The first place to look to start answering this question is the definition in your policy as to who is an insured. Generally, you will find some wording like this: an insured means you or any relative, or anyone using an insured vehicle within the scope of your permission or within the scope of permission of your adult relative. This does not include a passenger. Upon further inquiry is found the definition of a relative: a person related to you by blood, marriage, or adoption, who is a resident of your household, including a ward or foster child.
It appears under the first definition of you or any relative, it would appear your 16-year-old daughter does have legal standing to loan the vehicle.
The second part of the definition seems to put some limitations on who is an insured and can give permission for someone else to drive. It states within the scope of permission of your adult relative in which case the answer would have to be no.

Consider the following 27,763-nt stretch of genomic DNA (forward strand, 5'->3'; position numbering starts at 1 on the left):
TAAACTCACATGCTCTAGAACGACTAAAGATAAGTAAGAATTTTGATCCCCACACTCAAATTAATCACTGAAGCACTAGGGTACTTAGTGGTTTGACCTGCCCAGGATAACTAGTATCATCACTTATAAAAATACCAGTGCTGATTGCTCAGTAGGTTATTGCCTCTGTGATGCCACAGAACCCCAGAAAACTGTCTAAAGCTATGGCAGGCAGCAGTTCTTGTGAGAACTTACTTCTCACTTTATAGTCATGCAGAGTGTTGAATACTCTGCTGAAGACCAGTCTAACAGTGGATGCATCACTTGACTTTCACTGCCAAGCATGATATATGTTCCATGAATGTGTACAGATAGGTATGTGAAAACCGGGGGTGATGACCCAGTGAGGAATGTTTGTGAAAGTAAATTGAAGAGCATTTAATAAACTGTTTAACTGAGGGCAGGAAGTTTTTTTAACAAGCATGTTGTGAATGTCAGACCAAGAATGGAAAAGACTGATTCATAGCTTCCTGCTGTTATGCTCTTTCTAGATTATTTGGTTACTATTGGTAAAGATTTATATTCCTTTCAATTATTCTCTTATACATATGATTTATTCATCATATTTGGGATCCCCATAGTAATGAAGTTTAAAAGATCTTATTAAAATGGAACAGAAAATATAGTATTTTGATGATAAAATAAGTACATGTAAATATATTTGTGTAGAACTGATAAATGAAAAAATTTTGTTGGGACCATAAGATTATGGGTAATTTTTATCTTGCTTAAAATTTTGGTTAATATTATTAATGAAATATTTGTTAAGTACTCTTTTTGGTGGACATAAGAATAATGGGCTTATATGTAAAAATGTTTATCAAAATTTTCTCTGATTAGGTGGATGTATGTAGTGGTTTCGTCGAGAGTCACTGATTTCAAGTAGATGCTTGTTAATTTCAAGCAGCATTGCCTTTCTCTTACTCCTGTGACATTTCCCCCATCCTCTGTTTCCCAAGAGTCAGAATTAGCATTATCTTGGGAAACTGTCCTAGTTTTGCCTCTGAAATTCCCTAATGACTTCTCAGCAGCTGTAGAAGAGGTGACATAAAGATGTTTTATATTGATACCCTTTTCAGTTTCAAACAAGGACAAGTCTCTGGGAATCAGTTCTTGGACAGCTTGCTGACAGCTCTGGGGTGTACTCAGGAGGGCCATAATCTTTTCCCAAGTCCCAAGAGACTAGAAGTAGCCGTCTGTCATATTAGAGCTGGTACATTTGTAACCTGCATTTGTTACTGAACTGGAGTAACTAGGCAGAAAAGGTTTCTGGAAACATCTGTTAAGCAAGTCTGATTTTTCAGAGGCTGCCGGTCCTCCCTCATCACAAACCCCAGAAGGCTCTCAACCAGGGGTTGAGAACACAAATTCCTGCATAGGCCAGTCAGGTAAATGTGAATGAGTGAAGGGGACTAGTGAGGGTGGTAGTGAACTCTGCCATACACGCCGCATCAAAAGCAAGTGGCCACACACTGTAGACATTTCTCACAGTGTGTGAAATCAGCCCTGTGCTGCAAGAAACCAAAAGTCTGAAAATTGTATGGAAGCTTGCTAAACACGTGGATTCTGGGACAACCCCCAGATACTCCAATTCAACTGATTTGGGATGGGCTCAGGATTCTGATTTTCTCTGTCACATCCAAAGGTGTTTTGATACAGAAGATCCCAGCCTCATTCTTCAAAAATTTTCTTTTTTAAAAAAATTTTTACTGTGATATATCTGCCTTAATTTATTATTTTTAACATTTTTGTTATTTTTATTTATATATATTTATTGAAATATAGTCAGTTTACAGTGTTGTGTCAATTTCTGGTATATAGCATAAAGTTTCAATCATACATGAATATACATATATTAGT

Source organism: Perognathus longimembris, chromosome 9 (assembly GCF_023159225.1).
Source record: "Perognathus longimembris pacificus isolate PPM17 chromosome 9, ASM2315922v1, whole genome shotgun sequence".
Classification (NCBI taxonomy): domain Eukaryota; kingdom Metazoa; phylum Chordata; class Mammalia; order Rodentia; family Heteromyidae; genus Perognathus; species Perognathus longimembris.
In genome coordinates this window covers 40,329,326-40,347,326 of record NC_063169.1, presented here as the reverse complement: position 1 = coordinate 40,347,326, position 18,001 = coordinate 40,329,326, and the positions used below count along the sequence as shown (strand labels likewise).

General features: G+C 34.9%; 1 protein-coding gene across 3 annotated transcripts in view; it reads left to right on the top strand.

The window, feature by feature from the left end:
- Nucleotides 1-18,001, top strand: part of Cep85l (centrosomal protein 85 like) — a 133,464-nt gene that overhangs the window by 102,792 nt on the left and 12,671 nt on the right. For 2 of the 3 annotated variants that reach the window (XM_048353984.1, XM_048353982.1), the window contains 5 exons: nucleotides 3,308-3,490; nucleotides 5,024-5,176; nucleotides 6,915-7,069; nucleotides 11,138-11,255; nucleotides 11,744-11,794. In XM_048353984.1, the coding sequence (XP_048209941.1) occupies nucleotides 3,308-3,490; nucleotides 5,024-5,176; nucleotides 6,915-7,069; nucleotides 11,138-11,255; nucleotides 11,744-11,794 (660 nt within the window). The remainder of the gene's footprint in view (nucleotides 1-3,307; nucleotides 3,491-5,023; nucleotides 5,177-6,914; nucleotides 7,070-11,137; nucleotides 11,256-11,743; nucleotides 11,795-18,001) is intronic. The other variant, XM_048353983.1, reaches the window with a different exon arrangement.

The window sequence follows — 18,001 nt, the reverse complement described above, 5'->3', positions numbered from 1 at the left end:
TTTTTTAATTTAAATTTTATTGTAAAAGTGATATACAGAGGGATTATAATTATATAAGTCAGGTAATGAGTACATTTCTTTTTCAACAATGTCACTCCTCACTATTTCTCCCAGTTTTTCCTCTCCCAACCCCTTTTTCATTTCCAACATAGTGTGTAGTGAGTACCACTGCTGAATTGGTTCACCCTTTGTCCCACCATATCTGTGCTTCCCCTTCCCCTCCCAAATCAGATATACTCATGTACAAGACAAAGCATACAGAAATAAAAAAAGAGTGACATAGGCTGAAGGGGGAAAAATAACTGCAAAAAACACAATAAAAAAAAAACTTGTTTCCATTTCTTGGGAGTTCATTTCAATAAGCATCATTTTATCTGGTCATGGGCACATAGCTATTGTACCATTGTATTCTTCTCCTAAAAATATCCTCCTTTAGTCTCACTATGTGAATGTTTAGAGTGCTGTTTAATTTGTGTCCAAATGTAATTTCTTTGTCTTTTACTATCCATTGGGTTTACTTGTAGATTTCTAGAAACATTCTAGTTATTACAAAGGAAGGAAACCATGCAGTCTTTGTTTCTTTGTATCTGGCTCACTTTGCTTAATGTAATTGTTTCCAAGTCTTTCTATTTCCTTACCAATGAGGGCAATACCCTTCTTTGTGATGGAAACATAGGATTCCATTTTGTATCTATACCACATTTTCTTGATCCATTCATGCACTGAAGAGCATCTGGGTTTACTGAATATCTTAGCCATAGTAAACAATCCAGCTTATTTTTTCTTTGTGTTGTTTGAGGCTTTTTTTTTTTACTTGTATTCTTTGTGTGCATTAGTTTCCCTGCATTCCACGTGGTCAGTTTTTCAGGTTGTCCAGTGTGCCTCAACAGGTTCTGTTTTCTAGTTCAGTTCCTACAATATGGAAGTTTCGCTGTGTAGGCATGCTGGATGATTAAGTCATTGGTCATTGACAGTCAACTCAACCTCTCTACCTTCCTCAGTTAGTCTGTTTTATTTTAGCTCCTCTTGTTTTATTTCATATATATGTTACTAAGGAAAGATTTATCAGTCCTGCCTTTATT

It would be a good thing to let your child know you don’t want them letting someone else drive your vehicle under any normal circumstances, and let them use as their excuse for not allowing someone else to drive the definition of an insured not covering their friends as found in the policy.
There is a good possibility if the 16-year-old was at fault and caused damage to your vehicle he could be held liable for it, and since he is under age the damages could be assessed against his parents’ policy. These kinds of scenarios are what keeps claims adjusting and litigation so impelling.